Your client has a commercial trial which is still months, even years, off. One of his witnesses is gravely ill and might not survive until the trial.
What are your options?
You probably have three:
- Arrange to have the sick witness’s evidence taken on commission or in a de bene esse examination;
- Take an affidavit from that witness and tender it at trial in the event that the witness dies in the interim; or
- Do nothing beyond simply hoping for the best and trusting to the power of modern medicine and/or prayer.
This dilemma was one of several interesting issues which arose in Goddard Elliott v Fritsch  VSC 87 (see my earlier blogs of 29 March 2012 and 2 April 2012 – both below – dealing with other aspects of the same case).
A witness for the defendant had died almost 2 years before the trial began. At trial the defendant sought to tender an affidavit that the witness had sworn only four days before his death, for the purposes of the trial. Justice Bell described the affidavit as having high probative value despite parts of it being “misleading and confusing”.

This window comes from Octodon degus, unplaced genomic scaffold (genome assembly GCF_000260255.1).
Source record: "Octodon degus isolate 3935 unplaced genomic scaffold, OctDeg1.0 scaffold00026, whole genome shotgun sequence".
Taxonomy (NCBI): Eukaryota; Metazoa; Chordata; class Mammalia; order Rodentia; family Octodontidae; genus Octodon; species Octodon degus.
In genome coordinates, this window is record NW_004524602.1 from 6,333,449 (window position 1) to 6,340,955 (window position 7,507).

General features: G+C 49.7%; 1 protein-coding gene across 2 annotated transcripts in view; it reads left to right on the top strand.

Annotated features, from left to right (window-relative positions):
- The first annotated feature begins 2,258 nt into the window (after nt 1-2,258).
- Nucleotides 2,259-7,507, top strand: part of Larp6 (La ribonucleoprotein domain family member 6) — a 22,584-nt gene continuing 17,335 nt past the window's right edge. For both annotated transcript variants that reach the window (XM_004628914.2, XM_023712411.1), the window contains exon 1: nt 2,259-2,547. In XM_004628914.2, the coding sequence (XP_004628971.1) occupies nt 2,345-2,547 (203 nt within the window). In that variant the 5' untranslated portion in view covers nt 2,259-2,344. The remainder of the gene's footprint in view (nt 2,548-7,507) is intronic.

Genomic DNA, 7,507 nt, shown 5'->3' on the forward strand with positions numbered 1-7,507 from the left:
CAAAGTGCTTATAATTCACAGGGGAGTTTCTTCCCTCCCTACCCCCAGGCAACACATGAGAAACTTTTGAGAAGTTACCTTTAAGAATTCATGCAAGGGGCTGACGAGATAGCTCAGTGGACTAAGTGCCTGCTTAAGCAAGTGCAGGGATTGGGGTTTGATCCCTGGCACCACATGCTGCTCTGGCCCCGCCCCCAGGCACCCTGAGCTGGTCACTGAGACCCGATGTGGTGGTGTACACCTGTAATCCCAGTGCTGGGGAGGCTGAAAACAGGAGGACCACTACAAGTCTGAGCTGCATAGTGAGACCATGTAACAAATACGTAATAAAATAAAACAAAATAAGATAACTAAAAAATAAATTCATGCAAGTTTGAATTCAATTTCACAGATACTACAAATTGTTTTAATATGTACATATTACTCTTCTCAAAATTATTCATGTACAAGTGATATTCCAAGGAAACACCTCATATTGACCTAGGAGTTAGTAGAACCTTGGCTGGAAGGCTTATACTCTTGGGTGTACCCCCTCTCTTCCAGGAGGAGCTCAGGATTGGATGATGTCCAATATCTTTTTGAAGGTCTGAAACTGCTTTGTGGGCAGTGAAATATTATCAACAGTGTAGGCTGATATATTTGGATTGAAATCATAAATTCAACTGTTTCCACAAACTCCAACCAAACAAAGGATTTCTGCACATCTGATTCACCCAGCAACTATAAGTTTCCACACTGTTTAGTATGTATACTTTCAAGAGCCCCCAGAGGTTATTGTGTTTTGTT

But was it admissible?
The plaintiff objected. It argued that the affidavit was clearly hearsay and should be excluded as such in accordance with section 59(1) of the Evidence Act 2008. The defendant countered that the exceptions to the hearsay rule in s 63 of the Evidence Act applied in the circumstances.
Bell J resolved the argument by looking to the court’s general discretion under s 135 of the Evidence Act to exclude evidence. He concluded that while the affidavit was prejudicial to the plaintiff’s case it was not unfairly prejudicial.
“I am not satisfied that the inability of [the plaintiff] to cross-examine [the affidavit’s deponent] will result in unfair prejudice such that the probative value of [the dead man’s] evidence is substantially outweighed by the danger of the evidence being unfairly prejudicial to that party. However, [the] affidavit must be given less weight because [the deponent] was not able to be cross-examined.”